Thursday, September 6, 2012

Salade Aïda –– famous names on the menu

A few months ago, for an entry I wrote about Giuseppe Verdi and the unique musical and culinary culture of Parma Italy, I introduced readers to my good friend August Ventura and his intriguing documentary film project on the subject.

I recently saw some footage and the Promotional Reel (see it HERE) he has put together and it promises to be a feast for the eyes, ears and spirit.  He is raising money to complete his film in time for next year's Verdi bicentennial, so if any of you opera lovers wish to become "Opera Angels" consider making a fully tax-deductible donation to a great cause at the website HERE


While doing the research I was entranced with Verdi’s enviable dining adventures in the wonderful book, Dining with Verdi [Mondadori].  The maestro was such a legend that Escoffier burned through quite a few recipes to honor him with lots of things “a la Verdi” or dishes named after his operas or characters in his operas.  I’ve made a few of these dishes and loved them, and why not? Most of the “a la Verdi” dishes involved goodly amounts of truffles and foie gras!  Something tells me Verdi lived pretty high on the "maiale" and when he showed up at Mr. Escoffier’s restaurants, all the stops were pulled out to impress and delight him.  I am still anticipating my date with the Sole Verdi  –– pasta and lobster meat with truffles and a glazed mornay sauce on the sole.  Wouldn’t that keep the wolf away from the door on a champagne and candlelight night?

Still, the dish that got the special post-it was Salade Aïda made with chicory, tomatoes, sliced artichokes, small peppers and slices of egg white with grated egg yolk and a bit of mostarda, yes, mostarda.  I love bitter greens like radicchio so I’ve always enjoyed its cousin chicory (they are members of the same endive  family) and the sweet and hot mostarda addition was genius (mostarda being a sweet syrupy mustard-infused fruit that is usually served with cheese or salted meat). The Verdi cookbook is the only place I’ve seen Salade Aida prepared this way.  Otherwise the salad is lovely but not inspirational.  It’s the mostarda that hits it out of the ballpark.  This would be a great salad to have with grilled meat or fish –– and it’s gorgeous to boot with those jewels of translucent mostarda.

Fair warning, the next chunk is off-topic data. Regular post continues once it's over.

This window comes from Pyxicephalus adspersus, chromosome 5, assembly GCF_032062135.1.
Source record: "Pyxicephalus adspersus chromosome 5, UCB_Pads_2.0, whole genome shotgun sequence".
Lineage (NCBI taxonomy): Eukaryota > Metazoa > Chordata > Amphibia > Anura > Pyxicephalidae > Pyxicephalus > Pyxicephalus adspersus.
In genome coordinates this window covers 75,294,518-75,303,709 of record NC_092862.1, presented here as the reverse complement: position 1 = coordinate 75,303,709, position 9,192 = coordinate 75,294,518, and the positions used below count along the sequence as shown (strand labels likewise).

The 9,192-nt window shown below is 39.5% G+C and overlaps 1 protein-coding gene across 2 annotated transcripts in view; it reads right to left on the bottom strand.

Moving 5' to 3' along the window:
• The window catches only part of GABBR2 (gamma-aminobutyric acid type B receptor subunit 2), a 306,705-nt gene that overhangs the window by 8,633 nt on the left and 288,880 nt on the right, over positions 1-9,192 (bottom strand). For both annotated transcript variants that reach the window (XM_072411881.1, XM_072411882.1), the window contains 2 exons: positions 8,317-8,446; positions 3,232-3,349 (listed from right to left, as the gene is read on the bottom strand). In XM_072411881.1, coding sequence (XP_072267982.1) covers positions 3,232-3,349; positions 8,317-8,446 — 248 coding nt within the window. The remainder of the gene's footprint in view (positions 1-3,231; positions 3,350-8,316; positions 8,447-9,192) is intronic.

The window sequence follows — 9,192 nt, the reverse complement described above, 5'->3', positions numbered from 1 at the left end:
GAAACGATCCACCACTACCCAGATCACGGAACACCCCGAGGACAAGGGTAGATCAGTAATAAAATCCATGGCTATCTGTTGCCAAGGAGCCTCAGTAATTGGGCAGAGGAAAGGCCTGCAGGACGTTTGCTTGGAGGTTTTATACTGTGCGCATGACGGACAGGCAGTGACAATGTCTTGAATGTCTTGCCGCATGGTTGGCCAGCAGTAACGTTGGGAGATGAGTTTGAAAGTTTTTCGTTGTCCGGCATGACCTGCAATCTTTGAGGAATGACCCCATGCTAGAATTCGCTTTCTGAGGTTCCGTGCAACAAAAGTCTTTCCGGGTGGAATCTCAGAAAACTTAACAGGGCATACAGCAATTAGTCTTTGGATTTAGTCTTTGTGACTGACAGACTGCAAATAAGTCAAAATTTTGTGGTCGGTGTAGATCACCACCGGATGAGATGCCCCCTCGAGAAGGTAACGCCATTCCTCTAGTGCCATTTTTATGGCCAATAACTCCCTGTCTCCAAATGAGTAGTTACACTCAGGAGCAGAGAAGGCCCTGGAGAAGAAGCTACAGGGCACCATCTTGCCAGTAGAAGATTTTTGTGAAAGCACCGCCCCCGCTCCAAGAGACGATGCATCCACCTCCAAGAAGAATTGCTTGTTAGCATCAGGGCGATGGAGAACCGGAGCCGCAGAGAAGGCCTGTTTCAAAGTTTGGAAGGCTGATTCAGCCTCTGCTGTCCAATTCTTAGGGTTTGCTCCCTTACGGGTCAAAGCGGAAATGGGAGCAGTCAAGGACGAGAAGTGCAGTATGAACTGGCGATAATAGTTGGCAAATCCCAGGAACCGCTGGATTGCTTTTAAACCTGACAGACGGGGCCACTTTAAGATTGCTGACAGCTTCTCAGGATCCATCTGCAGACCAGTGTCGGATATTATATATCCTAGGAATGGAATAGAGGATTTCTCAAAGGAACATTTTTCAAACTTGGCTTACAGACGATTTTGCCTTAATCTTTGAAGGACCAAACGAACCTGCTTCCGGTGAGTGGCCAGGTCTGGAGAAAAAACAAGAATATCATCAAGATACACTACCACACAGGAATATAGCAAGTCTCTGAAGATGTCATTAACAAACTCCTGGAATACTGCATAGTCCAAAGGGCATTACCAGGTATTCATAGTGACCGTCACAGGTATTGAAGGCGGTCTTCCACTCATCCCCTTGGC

The tag, Salade Verdi, got me to thinking, why is a dish named after an historical figure or an artist or an artistic creation?  This has been on my mind since my 5-Star food group toyed with the idea of writing about dishes named after famous people.  

What’s Aida about Salade Aïda?

The opera was quite a stunner, that came in riding a popular wave of interest in the style of the ancient Pharaohs (a style I admit to loving myself –– especially the turn of the 19th century interpretations).  What I didn’t know was that Aïda was commissioned by the culturally ambitious Isma’il Pasha, the Khedive (viceroy) of Egypt and opened at the Khedive Opera House in Cairo in 1871.  It must have been remarkable to see the glorious past of ancient Egypt come alive in its birthplace.

Although it was a hit in Egypt, it was enormously successful when it opened in Europe and still brings raves nearly 150 years later.

Let’s face it, the story of Aïda is epic. The great military leader Radames  falls in love with an Ethiopean princess named Aïda.  She is brought to Egypt as a slave after her father's armies are defeated by Radames. Because it is opera, things get terribly out of hand thanks to a jealous queen who wants Radames for herself. After a lot of beautifully scored melodrama, Radames orchestrates Aïda’s escape to safety by sacrificing himself, but she will not go –– she sacrifices her freedom to join her beloved and the lovers get buried alive while singing a heavenly grand duet or two.

Opera lovers, forgive me my Aïda plot synopsis (go HERE for a more thorough version).  As August reminds me the opera is so much more when he says "the over-arching themes of personal liberty and and nations seeking freedom from tyrants and foreign colonizing powers -- so important to Verdi -- rings true today in our age of the Arab Spring.  As for Aïda's theme of love transcending all boundaries - social, political, ethnic, you name it - I hope that one never dies."

Production Designed by Chaperon for original production

The Egyptian set for the original production was by Philippe Marie Chaperon (1823- 1907). 

The closest thing I can come to the connection for the inspiration for the salad is the remarkably researched and detailed set and costume design for the production.  Mr. Carter was still decades away from his 1920’s discovery of the tomb of Tutankhamun in 1870, but the designs give the full flavor of what was to come when those secret doors were opened. 

Crown of Egyptian-inspired jewelry for a scene from the opera Aida, 
Music Department of the National Library in Paris.
Egyptomania exhibition catalog, p. 435

The bejeweled headdress above (thanks to Egiptologia for the scholarship and the photos) would definitely inspire a bejeweled salad like mine.

The costumes were also rich with gold and deeply encrusted with rich plates of color.  The salad is like that, isn’t it?

Costumes for Aïda, Original Cairo Production

Costumes for Aïda were by Auguste Mariette-Bey (who did extensive research into the style of the period for the premiere production and was a fascinating figure).

The fashion for naming has faded with time.  I can’t conceive of "Pasta Gaga" or "Agneau Lloyd Webber"(thanks for that pun August), can you?  It just doesn’t have the same evocative power as "Sole Verdi" or "Salade Aïda".  

Perhaps that says a lot about our times.  We have "Trump Burgers".

Salade Aïda for 3-4 

1 bunch chicory
1 small green pepper, sliced  (a Hungarian banana pepper will work)
a handful of cherry tomatoes, sliced
1 heirloom tomato, sliced
2 large artichoke hearts (raw or cooked - sliced paper-thin if raw)
2 hardboiled eggs.